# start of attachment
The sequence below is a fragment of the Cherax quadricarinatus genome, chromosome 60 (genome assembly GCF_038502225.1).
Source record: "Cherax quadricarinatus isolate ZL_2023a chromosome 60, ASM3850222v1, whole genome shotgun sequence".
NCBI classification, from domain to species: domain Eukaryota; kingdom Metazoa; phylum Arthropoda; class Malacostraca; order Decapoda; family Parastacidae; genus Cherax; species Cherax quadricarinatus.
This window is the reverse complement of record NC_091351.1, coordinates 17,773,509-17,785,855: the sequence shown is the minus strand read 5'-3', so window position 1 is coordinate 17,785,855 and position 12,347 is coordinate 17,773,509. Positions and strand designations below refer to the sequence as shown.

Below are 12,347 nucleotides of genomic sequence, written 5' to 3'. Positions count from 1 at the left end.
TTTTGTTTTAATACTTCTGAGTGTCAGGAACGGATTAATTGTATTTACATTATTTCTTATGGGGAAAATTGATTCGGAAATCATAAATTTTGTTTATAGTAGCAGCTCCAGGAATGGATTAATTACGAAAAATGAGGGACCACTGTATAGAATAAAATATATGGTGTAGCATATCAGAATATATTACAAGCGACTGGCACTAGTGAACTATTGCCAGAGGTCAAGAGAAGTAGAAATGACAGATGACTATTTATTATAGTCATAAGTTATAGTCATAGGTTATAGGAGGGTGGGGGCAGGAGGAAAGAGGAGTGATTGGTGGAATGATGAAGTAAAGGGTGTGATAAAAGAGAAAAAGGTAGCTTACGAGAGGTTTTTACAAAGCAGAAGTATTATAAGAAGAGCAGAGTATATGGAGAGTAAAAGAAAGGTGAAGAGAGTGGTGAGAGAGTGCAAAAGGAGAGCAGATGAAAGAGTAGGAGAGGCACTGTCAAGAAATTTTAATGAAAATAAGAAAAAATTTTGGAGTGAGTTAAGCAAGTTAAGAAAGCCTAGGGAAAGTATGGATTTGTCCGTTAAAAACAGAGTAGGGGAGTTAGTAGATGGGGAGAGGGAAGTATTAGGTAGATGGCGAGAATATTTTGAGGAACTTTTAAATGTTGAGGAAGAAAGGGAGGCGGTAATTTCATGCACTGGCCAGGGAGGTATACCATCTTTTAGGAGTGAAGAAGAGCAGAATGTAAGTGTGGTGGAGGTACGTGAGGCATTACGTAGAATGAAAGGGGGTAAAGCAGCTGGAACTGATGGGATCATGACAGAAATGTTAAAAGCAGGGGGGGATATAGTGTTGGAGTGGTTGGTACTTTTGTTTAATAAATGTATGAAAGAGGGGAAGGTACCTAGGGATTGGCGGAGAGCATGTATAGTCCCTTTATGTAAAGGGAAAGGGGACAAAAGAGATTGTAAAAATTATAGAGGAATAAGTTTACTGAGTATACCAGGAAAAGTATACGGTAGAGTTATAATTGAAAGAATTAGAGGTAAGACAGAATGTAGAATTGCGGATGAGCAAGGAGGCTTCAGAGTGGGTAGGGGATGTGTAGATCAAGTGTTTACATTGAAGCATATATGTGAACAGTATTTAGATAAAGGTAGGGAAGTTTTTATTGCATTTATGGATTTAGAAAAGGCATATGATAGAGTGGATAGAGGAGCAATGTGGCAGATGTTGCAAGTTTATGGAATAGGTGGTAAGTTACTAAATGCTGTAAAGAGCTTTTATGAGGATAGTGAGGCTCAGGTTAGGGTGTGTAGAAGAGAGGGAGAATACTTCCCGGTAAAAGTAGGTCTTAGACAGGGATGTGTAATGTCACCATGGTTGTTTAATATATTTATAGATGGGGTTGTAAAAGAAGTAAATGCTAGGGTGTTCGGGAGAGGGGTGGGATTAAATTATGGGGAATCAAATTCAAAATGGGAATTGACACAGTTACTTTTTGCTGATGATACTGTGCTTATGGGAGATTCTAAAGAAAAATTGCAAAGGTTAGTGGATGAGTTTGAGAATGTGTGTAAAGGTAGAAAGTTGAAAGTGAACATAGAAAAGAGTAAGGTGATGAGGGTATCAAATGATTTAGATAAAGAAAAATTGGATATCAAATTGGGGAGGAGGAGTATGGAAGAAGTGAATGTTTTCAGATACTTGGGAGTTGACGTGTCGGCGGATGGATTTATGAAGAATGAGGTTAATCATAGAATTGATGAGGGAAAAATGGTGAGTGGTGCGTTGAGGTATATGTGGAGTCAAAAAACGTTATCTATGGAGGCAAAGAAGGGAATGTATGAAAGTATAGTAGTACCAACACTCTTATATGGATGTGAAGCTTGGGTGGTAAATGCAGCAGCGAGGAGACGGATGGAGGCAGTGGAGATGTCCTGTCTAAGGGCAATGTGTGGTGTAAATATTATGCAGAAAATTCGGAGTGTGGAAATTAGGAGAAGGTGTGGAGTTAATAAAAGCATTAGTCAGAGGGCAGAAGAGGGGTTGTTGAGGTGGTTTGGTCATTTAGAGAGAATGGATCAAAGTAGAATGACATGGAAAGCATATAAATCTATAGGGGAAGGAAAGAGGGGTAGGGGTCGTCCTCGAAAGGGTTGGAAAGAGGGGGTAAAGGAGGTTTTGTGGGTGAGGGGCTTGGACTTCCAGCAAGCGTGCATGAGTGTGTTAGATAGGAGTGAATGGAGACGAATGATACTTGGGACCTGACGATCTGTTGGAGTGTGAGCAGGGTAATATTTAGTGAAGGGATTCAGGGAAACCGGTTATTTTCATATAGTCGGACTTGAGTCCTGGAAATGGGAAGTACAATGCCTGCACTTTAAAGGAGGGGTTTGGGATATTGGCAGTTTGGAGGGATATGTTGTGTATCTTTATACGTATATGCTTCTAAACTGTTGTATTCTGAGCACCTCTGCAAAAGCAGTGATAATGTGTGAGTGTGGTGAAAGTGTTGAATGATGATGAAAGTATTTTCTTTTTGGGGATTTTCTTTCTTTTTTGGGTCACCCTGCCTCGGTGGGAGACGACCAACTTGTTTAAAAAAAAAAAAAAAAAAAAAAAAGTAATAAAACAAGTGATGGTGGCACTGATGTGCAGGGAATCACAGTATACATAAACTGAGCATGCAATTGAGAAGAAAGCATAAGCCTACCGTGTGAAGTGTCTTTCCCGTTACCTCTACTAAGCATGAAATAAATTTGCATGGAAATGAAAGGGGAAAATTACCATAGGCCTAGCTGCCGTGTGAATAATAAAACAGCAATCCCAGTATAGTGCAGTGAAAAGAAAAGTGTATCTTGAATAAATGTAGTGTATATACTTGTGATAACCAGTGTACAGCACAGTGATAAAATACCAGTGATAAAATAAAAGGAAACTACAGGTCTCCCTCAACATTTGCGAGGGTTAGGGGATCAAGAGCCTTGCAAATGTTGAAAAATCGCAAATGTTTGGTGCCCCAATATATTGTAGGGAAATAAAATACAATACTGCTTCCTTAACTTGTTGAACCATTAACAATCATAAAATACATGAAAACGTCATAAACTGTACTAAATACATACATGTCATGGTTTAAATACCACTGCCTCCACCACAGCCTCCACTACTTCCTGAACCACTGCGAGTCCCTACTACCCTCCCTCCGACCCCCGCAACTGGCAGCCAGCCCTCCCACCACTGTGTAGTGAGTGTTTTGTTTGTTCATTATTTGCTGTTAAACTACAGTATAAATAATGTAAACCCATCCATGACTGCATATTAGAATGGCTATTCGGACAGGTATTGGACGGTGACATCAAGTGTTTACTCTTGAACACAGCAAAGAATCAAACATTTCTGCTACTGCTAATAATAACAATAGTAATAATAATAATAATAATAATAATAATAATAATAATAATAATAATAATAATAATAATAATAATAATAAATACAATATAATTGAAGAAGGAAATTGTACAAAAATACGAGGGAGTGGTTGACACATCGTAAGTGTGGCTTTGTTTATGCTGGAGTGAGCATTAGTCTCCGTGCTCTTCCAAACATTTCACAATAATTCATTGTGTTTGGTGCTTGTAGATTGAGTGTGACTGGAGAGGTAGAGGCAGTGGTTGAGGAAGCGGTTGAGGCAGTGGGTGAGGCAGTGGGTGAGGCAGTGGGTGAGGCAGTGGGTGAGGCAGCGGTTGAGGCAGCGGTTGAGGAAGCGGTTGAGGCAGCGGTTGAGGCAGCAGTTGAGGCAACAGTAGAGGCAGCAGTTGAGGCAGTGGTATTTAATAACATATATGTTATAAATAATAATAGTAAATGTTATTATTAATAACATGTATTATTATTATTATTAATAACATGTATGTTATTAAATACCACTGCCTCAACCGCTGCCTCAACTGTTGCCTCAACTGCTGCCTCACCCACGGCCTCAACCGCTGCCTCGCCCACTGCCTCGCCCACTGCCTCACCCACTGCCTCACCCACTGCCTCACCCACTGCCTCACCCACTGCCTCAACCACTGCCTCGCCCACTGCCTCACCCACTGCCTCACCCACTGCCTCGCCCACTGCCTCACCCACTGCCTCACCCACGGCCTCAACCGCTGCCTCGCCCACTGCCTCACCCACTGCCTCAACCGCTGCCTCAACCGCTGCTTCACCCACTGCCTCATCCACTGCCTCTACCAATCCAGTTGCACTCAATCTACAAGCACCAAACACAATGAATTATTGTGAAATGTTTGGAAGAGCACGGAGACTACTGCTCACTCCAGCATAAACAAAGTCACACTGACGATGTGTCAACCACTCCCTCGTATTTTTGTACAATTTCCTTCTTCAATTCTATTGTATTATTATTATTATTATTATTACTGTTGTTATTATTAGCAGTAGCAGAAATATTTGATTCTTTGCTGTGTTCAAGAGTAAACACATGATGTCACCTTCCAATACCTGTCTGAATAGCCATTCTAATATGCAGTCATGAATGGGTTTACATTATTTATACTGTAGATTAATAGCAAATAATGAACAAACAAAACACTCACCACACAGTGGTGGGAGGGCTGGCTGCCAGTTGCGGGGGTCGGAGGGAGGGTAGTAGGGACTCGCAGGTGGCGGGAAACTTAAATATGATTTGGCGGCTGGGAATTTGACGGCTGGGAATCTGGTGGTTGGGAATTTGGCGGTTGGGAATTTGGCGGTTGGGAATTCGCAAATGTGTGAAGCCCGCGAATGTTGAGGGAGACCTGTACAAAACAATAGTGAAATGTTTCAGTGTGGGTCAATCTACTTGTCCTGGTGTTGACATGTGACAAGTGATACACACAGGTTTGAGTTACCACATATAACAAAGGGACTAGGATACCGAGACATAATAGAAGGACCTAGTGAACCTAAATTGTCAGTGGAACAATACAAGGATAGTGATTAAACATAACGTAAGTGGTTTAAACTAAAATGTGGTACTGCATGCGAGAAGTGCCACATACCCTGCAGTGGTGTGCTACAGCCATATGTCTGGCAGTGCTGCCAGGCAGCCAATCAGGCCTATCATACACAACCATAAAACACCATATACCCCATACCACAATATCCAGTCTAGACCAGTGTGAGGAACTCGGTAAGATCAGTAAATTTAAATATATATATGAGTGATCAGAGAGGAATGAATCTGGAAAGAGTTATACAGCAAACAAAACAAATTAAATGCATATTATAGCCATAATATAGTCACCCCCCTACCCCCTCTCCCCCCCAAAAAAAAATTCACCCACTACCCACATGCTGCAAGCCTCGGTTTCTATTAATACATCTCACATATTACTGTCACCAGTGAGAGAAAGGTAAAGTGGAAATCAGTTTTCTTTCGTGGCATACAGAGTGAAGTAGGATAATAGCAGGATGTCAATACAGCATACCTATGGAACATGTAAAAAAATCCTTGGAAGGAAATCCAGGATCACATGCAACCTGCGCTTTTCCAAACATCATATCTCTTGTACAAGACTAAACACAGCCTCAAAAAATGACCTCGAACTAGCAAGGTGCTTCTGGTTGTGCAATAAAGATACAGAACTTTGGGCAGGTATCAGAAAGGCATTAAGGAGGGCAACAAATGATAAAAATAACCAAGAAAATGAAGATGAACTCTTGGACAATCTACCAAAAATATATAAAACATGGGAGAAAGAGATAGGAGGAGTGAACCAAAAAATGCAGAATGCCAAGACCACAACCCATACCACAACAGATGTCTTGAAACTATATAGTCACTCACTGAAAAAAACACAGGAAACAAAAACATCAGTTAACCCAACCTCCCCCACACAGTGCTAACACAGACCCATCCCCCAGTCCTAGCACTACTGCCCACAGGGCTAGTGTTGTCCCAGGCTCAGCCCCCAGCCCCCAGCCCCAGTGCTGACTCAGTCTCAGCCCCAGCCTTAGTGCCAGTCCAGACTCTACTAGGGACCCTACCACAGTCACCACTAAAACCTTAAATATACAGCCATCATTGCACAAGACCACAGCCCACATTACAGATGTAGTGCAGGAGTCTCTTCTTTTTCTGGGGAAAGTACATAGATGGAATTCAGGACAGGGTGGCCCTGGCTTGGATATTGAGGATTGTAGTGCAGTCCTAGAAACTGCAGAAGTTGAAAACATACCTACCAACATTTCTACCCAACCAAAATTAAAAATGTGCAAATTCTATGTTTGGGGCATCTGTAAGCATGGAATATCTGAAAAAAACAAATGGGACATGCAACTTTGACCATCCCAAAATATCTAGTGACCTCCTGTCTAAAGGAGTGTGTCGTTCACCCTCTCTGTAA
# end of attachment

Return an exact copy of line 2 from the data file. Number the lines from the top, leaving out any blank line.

Source record: "Cherax quadricarinatus isolate ZL_2023a chromosome 60, ASM3850222v1, whole genome shotgun sequence".